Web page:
Inspection and Accountability in Colonial/State Government Schools: 1852 - 2011/12
Inspection of National Board of Education schools began in the colony of Victoria in 1852 with the appointment of the first inspector and agent William Knowles Miller. The model adopted was based on the Irish National System and prevailed in Victoria for 134 years. The essence of the thesis is to determine why inspection remained the key regulatory agency by which schools and teacher performance was assessed, to provide an analysis of the effectiveness or otherwise of inspection as a vehicle for bringing about change in education and, finally, to examine the factors that contributed to its demise. In resolving the core issues of the thesis, research will be conducted into the recruitment, functions and purposes of inspection, and changing ideas about accountability in the government school sector.
The establishment of a public system of education required an accountability framework to ensure that taxpayer funds were correctly allocated. The calibre of those entrusted to undertake inspectorial duties was critical to the delivery of a worthwhile, functional curriculum in schools. The contribution and leadership of key personnel in successive administrations will be explored. I am interested in exploring the 'repercussions on education' of the inspectorial system and subsequent change mechanisms that were implemented post 1983 in Victoria.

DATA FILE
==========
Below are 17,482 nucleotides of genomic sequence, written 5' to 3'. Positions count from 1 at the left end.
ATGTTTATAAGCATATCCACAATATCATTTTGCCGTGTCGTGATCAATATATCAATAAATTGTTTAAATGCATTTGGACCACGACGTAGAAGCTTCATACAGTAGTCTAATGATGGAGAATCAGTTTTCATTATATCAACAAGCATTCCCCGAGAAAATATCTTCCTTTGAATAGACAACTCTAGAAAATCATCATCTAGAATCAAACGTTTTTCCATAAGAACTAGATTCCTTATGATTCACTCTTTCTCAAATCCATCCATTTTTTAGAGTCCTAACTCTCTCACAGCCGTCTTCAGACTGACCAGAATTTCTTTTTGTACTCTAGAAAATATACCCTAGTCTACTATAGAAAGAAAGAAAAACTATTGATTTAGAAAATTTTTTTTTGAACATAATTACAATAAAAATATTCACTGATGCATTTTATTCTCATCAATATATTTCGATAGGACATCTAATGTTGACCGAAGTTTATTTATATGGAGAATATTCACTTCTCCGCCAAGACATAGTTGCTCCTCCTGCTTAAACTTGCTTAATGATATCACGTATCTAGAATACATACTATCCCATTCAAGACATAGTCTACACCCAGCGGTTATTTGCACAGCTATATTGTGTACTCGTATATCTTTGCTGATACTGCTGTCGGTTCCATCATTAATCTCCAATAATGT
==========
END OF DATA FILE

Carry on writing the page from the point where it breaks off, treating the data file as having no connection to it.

Barry joined the Victorian Education Department in 1971 as a student enrolled with a studentship in a Diploma of Teaching (Primary) course at Burwood State College in Melbourne. During his classroom teaching period he served as a member of the Primary Education Committee and completed degrees at Monash University in Arts, (major studies in History and Politics -1978), Education (History and Educational Leadership -1982) and a research Masters degree in the field of History of Education. His thesis title, completed in 1986 was "The Work of National Board Inspectors on the Victorian Goldfields: 1852-1862." Barry spent 18 years as a primary school principal and following his retirement was recalled to service to lead schools experiencing difficulty. In 2003 he was awarded a Centenary Medal for Service to Education.. He has specialist expertise in music education currently and is currently a music examiner and Board director/chairman with the Australian and New Zealand Cultural Arts Limited. He is a life member of The Australian College of Educators.